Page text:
Introduction: How to Make a Body Motion Detector for Healthcare Pupose
The body motion of a person can tell alot about him. In sleep, it can tell whether a person is in light sleep or deep sleep (Usually when you are in deep sleep you don't move at all and whereas in light sleep you move alot making you partner awake). In diseases such as parkinson and epilepsy, depending on the body movement, doctors can judge how effective is the medicinal dosage and continuous jerking of the legs helps in detecting symptoms of paralytic stroke.
I attended two workshops by Massachusetts Institute of Technology (MIT) and Indian Institute of Technology (IITB) at IITB. In both these workshops, I made a system which detected body motion using accelerometer and Arduino Uno for healthcare applications.
In my first workshop, I made a wearable glove for detecting parkinson tremors. The glove can be worn by the patient the whole day and the tremor data can be recorded by the glove on the cellphone. The data can further be sent to doctors for analysing and improving the dosage of the patients.
In my second workshop, I made a wearable button which can detect body motions so as to quantify whether a person is sleeping light or deep. This is my instructable on how I made a small button for detecting body motion. It has lot of benefits. So am sure anyone making this will definitely find it useful.
Step 1: Parts Required for the Project
Now this is just the first prototype I am going to make. So all these components are either brought online or from the electronics market.
First one is the TinyLilyPad Mini processor and TinyLilyPad Mini USB Adapter which I purchased it online (http://tiny-circuits.com/products/tinylily/) at this website for 20 dollars. Its one of the smallest available lilypads with the processing capability of Arduino Uno (ATMEGA328). The accelerometer ADXL335 I brought it from the market. Its a really good accelerometer because it was very sensitively able to measure the motion on 3-axis which was good enough for me.
The only components left were the single strand wires and the soldering iron from connecting the components together. At this point I didn't include any bluetooth device because I first wanted to test the concept and the science behind it.
Step 2: Connecting the Arduino Processor Board to the Accelerometer
The first step and I guess the most important step was to connect the processor board to the accelerometer. The pin connections were very easy to do. They can be given as follows :
XOUT, YOUT and ZOUT signify the acceleration in the x, y and z direction respectively.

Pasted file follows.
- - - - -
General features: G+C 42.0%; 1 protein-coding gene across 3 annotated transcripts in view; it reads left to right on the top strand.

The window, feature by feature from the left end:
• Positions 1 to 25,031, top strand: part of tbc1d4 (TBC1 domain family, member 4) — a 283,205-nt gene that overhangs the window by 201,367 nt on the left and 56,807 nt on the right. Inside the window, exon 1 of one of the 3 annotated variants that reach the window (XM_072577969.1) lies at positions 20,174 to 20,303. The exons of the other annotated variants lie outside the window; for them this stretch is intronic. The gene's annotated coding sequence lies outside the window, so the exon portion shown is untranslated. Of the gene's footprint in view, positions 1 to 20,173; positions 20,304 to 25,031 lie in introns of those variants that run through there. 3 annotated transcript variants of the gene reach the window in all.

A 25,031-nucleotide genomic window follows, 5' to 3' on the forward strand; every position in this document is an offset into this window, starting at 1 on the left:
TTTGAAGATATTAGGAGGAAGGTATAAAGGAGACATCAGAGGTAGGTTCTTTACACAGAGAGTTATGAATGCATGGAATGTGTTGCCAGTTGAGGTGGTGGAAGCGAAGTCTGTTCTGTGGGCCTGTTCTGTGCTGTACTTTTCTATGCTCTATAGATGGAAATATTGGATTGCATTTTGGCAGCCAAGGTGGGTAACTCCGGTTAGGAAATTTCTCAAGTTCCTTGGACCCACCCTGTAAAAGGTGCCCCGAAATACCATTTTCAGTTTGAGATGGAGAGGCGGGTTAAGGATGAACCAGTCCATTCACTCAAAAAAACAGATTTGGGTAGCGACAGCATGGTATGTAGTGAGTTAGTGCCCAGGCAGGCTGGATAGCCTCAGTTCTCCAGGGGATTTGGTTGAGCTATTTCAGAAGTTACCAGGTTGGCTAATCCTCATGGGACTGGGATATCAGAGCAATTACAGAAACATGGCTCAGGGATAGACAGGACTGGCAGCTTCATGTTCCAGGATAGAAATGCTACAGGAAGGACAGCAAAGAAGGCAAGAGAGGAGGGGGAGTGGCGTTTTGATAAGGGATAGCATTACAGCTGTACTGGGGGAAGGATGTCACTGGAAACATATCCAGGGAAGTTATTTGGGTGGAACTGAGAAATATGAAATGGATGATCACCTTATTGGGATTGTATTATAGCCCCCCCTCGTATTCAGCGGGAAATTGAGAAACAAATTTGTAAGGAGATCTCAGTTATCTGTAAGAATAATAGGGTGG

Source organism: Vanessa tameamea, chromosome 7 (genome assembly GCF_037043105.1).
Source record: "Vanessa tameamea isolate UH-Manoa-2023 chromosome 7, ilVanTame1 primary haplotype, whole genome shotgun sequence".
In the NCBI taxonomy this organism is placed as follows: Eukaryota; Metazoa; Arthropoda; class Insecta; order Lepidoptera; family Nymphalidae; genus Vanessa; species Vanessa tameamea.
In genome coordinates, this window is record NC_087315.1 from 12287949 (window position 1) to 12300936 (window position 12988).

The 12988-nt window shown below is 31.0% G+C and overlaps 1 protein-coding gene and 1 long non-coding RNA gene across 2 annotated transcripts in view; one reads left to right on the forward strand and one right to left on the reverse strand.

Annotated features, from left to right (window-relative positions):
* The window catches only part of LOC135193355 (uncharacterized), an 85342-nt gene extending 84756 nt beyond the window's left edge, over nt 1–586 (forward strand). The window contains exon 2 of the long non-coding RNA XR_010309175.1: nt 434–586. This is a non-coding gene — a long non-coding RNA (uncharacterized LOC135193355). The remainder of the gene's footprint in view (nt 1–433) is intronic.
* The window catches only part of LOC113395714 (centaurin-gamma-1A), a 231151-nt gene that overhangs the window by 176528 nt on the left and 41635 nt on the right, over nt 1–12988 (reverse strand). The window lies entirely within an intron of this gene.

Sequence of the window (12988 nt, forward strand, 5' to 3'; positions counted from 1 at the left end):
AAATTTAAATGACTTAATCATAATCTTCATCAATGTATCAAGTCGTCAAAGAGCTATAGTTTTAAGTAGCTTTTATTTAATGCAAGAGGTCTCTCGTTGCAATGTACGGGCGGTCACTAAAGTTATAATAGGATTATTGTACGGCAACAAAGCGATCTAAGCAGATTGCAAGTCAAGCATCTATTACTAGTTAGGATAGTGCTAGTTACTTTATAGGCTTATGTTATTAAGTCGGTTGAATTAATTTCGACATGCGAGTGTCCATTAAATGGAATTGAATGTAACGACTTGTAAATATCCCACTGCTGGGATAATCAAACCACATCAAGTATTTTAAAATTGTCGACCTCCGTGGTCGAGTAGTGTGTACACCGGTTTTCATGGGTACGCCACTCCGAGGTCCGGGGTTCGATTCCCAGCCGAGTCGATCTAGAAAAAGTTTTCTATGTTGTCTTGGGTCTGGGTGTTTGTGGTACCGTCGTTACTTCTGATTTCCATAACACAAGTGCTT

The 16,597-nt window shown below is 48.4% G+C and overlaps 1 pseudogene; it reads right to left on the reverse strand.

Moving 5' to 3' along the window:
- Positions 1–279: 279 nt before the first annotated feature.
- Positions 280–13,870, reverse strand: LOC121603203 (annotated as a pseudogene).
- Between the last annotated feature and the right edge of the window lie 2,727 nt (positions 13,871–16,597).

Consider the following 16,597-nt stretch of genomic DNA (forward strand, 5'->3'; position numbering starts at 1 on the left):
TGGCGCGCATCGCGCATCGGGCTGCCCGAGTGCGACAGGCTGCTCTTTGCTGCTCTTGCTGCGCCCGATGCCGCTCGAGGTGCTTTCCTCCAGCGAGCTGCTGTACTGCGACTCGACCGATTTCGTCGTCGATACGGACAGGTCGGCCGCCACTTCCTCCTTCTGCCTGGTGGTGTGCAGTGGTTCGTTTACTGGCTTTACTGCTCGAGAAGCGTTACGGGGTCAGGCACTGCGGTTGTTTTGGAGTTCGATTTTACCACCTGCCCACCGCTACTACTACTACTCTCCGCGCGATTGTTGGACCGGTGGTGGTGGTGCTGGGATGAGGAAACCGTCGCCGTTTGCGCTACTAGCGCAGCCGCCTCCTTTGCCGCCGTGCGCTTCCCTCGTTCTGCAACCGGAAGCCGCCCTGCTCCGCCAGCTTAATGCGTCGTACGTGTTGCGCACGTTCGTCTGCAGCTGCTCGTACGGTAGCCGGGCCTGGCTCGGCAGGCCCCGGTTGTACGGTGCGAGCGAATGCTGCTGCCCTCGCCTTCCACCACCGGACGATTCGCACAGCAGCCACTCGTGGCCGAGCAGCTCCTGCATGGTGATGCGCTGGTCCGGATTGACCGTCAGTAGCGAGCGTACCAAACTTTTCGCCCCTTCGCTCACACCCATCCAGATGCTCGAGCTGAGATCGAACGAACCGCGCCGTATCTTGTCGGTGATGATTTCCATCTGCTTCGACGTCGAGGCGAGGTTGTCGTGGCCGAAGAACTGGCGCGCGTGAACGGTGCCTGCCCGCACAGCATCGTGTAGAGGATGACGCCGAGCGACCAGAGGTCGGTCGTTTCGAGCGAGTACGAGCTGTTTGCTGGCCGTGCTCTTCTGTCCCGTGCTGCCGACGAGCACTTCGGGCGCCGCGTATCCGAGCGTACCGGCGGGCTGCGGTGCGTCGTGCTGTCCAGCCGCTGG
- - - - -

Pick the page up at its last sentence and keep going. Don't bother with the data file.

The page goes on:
Couple of things to keep in mind. Since you want to make the board as compact as possible, you want to cut the wires so that the board and the accelerometer are on top of each other as shown in the figure. Also while soldering, make sure that you use a small tip for the soldering iron since you want to avoid spreading of the solder to other pins since they are very close and it will difficult to remove them. Only use single strand wires since any other either might break easily such as multistrand or may be difficult to remove incase of errors.
Once soldering is done and the system works, just to make double sure that the wires don't come out, apply some good glue to keep the wires in place.
Step 3: Connecting the USB Interface Board to the Processor
Once the accelerometer and processor are connected, the next step is to connect the USB interface board. The processor board already has pins to connect to the USB board directly. However, depending on the form factor, you can remove the pins and connect using wires. For the current prototype wires were used for connecting the USB interface. Since there is no pin configuration given on the USB interface, it has to be carefully attached to the processor board.
Step 4: Uploading the Arduino Code
This is the first step on the software side of this instructable. The Arduino code is uploaded using the USB interface. The code is given as follows. The Arduino code takes the values of the acceleration in the x, y and z direction and displays on the screen.
Step 5: Matlab Code for Realtime Display of Data and Saving to .csv File
Once the system starts working and shows correct values in the serial monitor of Arduino, it is necessary to plot the data in realtime and save it to the file which can be later viewed by people for medical analysis. For the current instructable csv format will be used to save the data . The code is attached below. The image also shows the differentiation between motion and no motion.
Step 6: First Prototype
Once the hardware and the software pat is done, this is how the first prototype looks like. Though you still see the wires, hopefully in further iterations the prototype will become more compact and small. But the whole idea is still the same, TO MAKE SOMETHING WEARABLE TO DETECT BODY MOTION
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is there a way to relay position values i.e. a robotic hand mimicking real hand movements